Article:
The Scientist

» organ transplant and disease/medicine

Most Recent

image: BPA Dangers in Pregnancy?

BPA Dangers in Pregnancy?

By | May 28, 2013

Pregnant mice exposed to the chemical used in many plastics have offspring with behavioral abnormalities.

0 Comments

image: Week in Review, May 20–24

Week in Review, May 20–24

By | May 24, 2013

Journals plagiarizing journals; new immune cells combat diabetes; TB-killing vitamin C; analog cell computers; real time fish memory; ant-pitcher plant mutualism

0 Comments

image: Recycling Kidneys

Recycling Kidneys

By | May 23, 2013

Researchers are trying to use discarded donor kidneys as a scaffold for building new ones.

0 Comments

image: Inhibit Mitochondria to Live Longer?

Inhibit Mitochondria to Live Longer?

By | May 22, 2013

Researchers find that reducing mitochondrial protein production in some animals can increase lifespan by activating a protective stress response.

3 Comments

image: Clock Genes Linked to Depression

Clock Genes Linked to Depression

By | May 15, 2013

Patients with major depressive disorder appear to have malfunctioning circadian rhythms, which could lead researchers to new avenues for treatment.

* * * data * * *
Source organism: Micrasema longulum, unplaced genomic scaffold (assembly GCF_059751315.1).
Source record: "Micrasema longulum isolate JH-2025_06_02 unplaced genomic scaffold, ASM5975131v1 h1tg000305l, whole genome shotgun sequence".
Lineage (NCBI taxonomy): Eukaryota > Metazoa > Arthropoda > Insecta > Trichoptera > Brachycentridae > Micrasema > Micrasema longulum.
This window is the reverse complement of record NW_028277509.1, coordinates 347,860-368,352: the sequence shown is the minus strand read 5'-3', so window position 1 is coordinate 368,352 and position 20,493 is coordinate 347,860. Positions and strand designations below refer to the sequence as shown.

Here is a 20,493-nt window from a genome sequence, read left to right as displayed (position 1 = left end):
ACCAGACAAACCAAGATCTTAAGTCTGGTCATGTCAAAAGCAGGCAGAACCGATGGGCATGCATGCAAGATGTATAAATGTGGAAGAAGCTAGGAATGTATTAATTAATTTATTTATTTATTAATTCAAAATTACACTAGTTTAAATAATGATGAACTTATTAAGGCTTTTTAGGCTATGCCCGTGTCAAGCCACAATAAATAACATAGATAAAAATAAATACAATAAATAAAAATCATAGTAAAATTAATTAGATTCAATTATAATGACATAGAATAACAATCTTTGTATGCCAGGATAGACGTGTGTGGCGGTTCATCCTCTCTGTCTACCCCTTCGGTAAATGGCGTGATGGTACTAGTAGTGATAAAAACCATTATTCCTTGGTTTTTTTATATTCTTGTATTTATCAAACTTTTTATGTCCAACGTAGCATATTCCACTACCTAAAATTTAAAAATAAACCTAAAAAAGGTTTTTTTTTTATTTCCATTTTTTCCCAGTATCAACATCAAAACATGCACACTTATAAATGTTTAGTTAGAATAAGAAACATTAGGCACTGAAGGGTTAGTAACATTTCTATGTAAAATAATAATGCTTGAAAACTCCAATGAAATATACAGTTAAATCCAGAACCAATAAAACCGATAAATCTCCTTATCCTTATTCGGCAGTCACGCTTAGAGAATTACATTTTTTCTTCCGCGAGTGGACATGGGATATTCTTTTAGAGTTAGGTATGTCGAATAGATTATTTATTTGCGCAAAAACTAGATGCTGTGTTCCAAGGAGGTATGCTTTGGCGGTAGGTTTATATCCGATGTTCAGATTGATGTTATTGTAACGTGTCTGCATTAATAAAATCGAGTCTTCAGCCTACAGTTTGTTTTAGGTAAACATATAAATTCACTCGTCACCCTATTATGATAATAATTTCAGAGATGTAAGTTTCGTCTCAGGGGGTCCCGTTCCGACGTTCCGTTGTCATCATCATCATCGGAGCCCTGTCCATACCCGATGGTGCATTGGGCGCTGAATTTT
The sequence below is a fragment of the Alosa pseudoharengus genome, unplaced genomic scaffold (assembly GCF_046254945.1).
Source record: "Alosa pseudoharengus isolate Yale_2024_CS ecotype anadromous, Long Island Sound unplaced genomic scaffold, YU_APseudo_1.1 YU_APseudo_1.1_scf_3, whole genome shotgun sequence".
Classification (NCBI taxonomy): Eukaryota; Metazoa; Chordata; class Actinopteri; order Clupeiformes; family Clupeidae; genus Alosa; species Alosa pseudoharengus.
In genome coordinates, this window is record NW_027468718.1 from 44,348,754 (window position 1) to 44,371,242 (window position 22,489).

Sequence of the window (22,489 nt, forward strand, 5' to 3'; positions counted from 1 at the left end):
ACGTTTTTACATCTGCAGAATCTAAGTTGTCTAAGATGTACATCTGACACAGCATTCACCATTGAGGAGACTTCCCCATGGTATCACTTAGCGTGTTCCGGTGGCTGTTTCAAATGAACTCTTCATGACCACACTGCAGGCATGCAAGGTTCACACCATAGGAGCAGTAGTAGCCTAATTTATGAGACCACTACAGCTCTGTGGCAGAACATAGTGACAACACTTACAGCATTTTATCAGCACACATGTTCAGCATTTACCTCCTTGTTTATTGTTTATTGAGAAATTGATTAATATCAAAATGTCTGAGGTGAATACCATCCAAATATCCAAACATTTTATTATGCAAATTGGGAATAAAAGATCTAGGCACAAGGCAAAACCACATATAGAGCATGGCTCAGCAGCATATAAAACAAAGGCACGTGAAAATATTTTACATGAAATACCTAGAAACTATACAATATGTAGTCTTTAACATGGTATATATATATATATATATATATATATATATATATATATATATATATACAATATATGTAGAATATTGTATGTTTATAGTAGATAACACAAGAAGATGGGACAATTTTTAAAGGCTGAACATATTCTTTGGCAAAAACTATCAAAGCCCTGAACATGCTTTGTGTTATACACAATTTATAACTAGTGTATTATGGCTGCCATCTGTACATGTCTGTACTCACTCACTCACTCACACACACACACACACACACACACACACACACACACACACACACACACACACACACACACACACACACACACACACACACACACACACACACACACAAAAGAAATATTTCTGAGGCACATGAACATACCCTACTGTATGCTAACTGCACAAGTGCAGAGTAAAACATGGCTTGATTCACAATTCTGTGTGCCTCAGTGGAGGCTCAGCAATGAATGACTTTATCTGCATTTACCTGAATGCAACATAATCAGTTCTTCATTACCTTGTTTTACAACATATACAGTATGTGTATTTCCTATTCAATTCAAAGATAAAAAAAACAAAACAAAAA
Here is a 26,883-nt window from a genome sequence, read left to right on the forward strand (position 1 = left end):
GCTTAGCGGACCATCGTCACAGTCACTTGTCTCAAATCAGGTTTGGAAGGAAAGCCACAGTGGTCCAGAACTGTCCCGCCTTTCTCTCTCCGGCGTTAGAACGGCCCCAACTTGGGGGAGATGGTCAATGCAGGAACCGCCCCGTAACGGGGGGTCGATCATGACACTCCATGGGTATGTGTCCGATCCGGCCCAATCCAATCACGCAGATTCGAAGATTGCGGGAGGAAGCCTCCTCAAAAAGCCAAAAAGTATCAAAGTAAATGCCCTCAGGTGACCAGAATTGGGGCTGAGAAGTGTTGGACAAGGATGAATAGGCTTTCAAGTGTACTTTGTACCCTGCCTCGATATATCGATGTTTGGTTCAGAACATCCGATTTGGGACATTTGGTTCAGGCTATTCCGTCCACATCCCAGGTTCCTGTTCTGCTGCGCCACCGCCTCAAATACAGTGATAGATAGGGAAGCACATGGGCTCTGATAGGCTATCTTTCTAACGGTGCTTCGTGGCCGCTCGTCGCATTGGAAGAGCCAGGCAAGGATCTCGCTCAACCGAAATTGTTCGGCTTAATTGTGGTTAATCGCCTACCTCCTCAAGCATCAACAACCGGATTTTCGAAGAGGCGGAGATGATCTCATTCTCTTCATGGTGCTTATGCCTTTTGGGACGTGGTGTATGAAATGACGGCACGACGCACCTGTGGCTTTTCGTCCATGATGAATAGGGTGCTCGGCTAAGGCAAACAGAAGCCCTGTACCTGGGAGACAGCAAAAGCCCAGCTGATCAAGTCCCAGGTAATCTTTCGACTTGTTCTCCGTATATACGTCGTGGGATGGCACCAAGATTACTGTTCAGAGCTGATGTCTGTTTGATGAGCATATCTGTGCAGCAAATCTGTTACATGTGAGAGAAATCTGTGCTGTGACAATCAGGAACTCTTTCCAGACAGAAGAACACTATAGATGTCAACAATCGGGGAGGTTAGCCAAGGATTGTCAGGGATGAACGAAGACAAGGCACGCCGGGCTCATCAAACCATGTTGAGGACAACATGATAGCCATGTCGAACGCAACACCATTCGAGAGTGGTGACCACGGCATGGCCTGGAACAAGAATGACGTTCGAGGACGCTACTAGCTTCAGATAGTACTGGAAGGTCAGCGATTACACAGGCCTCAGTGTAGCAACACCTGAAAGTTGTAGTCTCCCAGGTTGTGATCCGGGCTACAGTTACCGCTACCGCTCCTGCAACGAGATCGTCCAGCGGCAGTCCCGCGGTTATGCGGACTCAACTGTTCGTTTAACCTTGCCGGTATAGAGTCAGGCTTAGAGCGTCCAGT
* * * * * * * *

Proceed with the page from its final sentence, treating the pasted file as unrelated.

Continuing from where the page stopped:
12 Comments

image: Week in Review: May 6 – 10

Week in Review: May 6 – 10

By | May 10, 2013

Telomeres and disease; Wolbachia-infected mosquitoes may fight malaria; bat tongue mops nectar; newly sequenced genomes

0 Comments

image: Anti-Malarial Mosquitoes?

Anti-Malarial Mosquitoes?

By | May 9, 2013

Artificially induced bacterial infections in mosquitoes could reduce the spread of malaria-causing parasites.

3 Comments

image: Fat Hormone Controls Diabetes

Fat Hormone Controls Diabetes

By | May 8, 2013

A small protein produced by fat cells appears to regulate blood sugar levels, potentially revealing a new way to treat diabetes.

2 Comments

image: Easy Jump for H5N1 from Bird to Mammal

Easy Jump for H5N1 from Bird to Mammal

By | May 2, 2013

Hybrid viruses derived from an H5N1 bird flu strain can infect guinea pigs through the air.

1 Comment

image: Toddler Gets Synthetic Windpipe

Toddler Gets Synthetic Windpipe

By | May 1, 2013

Doctors culture a custom-made trachea from plastic fibers and human cells, and successfully implant it into a child who was born without the organ.

2 Comments

Popular Now

  1. Running on Empty
    Features Running on Empty

    Regularly taking breaks from eating—for hours or days—can trigger changes both expected, such as in metabolic dynamics and inflammation, and surprising, as in immune system function and cancer progression.

  2. Gut Feeling
    Daily News Gut Feeling

    Sensory cells of the mouse intestine let the brain know if certain compounds are present by speaking directly to gut neurons via serotonin.

  3. Athletes’ Microbiomes Differ from Nonathletes
  4. Government Nixes Teaching Evolution in Turkish Schools
AAAS